I suppose that I'm rambling because I have an over active imagination, and the combination of excitement and anxiety is making my thoughts run wild and keeping me from relaxing, let alone sleeping. I keep going though the what if's of everything on that boat and if I'll be able to handle everything.

I don't expect a reply but words of encouragement wouldn't be disregarded either, especially if you felt this way before moving aboard.

Now for some xanax.


btw... this is the boat.

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Old 08-12-2018, 02:48 AM   #2
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The sheer amount of systems on the 96 Mainship will also be overwhelming.
What will you do with your 50 yr old boat?
I see people trade up and the old boat sits on the hard a long time cause no one will buy it.
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Old 08-12-2018, 03:05 AM   #3
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Congrats on the new boat,and from memory you already sold the previous one.
We moved from a simple and single engine boat to a way more complex one. Take it slowly,you don`t need to get to grips with every system from day 1, work your way through it. You soon get familiar with the areas that give trouble,like the gear shifters. They are just different systems, and there are more of them. Hyperventilation and xanax won`t help one bit.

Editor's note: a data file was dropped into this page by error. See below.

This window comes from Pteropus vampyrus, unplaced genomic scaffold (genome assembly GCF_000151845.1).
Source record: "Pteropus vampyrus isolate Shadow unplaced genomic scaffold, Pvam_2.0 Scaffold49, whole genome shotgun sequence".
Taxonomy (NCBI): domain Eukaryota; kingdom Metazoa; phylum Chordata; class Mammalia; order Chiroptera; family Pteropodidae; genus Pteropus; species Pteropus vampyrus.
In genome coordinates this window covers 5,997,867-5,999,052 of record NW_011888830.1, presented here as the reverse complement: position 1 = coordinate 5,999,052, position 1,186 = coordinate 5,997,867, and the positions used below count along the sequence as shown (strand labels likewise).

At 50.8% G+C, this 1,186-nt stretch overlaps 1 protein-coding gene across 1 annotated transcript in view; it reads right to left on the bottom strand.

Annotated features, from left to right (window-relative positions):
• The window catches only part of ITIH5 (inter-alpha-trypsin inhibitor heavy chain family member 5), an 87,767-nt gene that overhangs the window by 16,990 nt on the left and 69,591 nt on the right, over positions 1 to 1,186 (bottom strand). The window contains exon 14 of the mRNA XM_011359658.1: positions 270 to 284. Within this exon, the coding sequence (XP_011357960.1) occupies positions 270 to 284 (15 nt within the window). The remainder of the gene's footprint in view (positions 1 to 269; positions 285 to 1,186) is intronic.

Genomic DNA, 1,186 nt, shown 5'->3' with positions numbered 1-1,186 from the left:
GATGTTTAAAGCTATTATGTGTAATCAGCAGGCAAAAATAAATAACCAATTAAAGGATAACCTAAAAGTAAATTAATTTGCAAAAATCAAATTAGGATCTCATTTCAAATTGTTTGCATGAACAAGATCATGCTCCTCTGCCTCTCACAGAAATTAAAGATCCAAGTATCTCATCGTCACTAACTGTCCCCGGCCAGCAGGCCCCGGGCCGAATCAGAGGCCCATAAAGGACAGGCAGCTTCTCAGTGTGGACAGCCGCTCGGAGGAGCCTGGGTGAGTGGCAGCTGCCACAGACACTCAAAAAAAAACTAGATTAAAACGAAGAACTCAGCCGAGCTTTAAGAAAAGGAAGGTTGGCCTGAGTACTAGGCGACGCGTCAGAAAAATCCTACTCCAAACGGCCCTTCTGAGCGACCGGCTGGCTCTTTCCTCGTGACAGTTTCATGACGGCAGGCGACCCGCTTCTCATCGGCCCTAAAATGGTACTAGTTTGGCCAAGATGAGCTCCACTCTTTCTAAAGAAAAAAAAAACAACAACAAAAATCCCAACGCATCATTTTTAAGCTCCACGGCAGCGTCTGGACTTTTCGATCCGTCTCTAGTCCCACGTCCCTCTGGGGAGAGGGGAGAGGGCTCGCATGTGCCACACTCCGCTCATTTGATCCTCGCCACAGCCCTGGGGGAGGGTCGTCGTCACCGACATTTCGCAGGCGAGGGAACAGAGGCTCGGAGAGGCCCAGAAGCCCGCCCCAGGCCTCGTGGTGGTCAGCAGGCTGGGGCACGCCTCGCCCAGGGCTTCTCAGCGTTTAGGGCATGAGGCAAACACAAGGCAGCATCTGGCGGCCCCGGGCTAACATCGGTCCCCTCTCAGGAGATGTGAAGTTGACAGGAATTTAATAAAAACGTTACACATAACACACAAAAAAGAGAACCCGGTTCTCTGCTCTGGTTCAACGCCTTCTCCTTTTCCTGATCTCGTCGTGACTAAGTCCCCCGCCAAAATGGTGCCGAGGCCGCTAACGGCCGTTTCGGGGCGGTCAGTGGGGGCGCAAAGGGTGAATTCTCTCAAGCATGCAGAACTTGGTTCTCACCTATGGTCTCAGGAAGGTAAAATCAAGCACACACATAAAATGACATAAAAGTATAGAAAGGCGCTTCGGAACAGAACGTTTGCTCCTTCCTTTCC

Remember you bought it for boating and living fun,and start enjoying it, no reason to feel overwhelmed. Looks like a pristine boat, and a great 1 bedroom apartment. Enjoy.
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Old 08-12-2018, 03:13 AM   #4
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You were able to go from no boat, to the Chris Craft and survived it. Sure, this boat is more complicated but you are more knowledgable. Plus this one is 30 years newer. You'll learn in due time. You'll make some mistakes, you'll have to hire out some jobs you might have done on the CC, but you'll get there.

Nice looking boat by the way!!